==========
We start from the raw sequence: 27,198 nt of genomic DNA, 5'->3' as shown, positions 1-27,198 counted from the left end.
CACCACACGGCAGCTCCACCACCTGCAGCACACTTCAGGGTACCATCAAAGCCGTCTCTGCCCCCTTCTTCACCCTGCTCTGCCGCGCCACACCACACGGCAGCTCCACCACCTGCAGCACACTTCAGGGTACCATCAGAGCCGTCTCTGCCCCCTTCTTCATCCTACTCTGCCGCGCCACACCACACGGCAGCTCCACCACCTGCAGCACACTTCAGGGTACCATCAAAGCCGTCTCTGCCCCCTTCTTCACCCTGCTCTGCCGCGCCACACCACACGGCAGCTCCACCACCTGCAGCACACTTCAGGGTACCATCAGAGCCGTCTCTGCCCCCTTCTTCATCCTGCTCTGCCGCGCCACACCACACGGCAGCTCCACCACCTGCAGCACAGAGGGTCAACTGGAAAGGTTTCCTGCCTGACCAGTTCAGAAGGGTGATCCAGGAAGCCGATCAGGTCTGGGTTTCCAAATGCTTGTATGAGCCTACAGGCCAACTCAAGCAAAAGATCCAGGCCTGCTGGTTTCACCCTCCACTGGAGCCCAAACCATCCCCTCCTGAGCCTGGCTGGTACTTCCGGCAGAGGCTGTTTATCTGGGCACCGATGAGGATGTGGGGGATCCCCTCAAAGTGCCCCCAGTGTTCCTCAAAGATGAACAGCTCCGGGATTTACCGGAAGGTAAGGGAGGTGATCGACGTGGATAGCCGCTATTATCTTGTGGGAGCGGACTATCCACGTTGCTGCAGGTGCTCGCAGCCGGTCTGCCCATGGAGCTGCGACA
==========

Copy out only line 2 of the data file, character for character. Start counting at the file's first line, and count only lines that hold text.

CACCACACGGCAGCTCCACCACCTGCAGCACACTTCAGGGTACCATCAAAGCCGTCTCTGCCCCCTTCTTCACCCTGCTCTGCCGCGCCACACCACACGGCAGCTCCACCACCTGCAGCACACTTCAGGGTACCATCAGAGCCGTCTCTGCCCCCTTCTTCATCCTACTCTGCCGCGCCACACCACACGGCAGCTCCACCACCTGCAGCACACTTCAGGGTACCATCAAAGCCGTCTCTGCCCCCTTCTTCACCCTGCTCTGCCGCGCCACACCACACGGCAGCTCCACCACCTGCAGCACACTTCAGGGTACCATCAGAGCCGTCTCTGCCCCCTTCTTCATCCTGCTCTGCCGCGCCACACCACACGGCAGCTCCACCACCTGCAGCACAGAGGGTCAACTGGAAAGGTTTCCTGCCTGACCAGTTCAGAAGGGTGATCCAGGAAGCCGATCAGGTCTGGGTTTCCAAATGCTTGTATGAGCCTACAGGCCAACTCAAGCAAAAGATCCAGGCCTGCTGGTTTCACCCTCCACTGGAGCCCAAACCATCCCCTCCTGAGCCTGGCTGGTACTTCCGGCAGAGGCTGTTTATCTGGGCACCGATGAGGATGTGGGGGATCCCCTCAAAGTGCCCCCAGTGTTCCTCAAAGATGAACAGCTCCGGGATTTACCGGAAGGTAAGGGAGGTGATCGACGTGGATAGCCGCTATTATCTTGTGGGAGCGGACTATCCACGTTGCTGCAGGTGCTCGCAGCCGGTCTGCCCATGGAGCTGCGACA